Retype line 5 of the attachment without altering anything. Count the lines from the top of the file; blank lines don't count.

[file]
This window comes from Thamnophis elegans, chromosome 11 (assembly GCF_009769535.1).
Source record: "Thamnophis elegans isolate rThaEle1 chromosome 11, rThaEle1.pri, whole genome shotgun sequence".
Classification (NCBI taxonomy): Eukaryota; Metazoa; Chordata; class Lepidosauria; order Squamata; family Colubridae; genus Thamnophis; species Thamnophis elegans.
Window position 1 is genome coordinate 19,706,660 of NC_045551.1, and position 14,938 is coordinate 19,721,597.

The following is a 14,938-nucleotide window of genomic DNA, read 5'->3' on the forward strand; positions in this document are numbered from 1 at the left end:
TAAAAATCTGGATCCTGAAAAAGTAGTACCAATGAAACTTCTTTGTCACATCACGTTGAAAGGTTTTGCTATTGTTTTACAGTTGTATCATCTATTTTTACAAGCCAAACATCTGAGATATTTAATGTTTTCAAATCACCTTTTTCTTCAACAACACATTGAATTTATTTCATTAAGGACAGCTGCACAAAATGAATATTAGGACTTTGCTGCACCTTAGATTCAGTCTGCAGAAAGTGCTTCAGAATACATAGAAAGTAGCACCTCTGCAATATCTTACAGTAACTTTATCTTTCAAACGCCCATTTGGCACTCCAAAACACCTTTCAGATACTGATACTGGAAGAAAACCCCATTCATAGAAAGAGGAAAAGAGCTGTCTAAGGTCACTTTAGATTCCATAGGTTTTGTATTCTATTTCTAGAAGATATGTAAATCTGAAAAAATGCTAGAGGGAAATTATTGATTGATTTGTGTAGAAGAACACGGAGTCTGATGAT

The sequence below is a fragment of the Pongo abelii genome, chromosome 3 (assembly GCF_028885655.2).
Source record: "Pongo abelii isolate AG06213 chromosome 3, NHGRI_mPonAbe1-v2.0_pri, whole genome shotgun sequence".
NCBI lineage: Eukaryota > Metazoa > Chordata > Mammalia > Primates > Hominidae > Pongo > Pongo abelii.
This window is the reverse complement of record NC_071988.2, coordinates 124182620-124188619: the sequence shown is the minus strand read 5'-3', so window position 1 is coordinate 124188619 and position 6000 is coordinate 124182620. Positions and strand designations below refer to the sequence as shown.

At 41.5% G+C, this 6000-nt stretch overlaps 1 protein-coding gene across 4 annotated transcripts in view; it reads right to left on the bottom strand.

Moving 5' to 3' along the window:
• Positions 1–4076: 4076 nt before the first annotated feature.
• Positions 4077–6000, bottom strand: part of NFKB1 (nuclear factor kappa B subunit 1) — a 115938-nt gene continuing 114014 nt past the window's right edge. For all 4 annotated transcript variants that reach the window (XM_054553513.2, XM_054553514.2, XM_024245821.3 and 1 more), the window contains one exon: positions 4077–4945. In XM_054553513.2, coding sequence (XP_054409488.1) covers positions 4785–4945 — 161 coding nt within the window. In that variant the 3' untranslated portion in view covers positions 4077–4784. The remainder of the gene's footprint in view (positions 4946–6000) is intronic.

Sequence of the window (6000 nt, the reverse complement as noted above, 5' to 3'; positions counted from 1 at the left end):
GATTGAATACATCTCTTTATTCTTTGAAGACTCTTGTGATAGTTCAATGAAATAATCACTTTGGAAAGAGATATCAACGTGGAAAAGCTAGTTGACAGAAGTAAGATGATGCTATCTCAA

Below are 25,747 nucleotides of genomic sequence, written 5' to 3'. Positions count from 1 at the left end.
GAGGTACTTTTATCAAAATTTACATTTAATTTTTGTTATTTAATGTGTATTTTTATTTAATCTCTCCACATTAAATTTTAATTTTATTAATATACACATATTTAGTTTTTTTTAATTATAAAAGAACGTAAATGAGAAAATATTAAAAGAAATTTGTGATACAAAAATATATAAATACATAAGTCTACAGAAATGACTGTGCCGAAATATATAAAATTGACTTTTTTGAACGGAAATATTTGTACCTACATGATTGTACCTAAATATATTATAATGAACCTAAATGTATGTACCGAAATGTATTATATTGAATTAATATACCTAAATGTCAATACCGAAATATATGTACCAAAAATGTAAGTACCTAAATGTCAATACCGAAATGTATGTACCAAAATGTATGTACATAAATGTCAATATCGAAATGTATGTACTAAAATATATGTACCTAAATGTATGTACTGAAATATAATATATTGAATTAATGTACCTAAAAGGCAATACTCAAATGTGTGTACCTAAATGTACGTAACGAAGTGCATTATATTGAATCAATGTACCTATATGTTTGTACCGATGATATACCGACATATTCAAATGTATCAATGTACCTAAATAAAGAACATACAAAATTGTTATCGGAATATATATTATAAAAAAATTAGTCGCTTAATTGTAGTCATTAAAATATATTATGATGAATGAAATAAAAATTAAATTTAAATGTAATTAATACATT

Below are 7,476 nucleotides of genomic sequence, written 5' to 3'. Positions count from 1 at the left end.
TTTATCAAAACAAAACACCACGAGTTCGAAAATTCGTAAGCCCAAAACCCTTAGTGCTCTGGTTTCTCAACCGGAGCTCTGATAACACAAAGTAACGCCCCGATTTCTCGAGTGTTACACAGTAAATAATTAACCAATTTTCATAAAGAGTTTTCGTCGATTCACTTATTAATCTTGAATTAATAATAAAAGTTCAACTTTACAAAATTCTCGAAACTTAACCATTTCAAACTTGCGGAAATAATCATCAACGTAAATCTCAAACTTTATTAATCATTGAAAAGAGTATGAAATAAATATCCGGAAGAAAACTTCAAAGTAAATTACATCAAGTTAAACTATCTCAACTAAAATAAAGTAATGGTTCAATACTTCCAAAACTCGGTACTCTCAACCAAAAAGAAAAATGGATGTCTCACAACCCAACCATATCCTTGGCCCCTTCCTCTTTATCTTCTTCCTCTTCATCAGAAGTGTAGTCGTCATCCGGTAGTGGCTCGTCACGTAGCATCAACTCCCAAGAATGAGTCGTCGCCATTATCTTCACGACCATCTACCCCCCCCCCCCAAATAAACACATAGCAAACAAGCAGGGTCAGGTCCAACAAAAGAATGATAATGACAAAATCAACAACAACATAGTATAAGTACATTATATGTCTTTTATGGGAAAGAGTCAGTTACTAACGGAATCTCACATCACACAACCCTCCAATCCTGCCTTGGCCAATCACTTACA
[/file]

The following is a 14,938-nucleotide window of genomic DNA, read 5'->3' on the forward strand; positions in this document are numbered from 1 at the left end: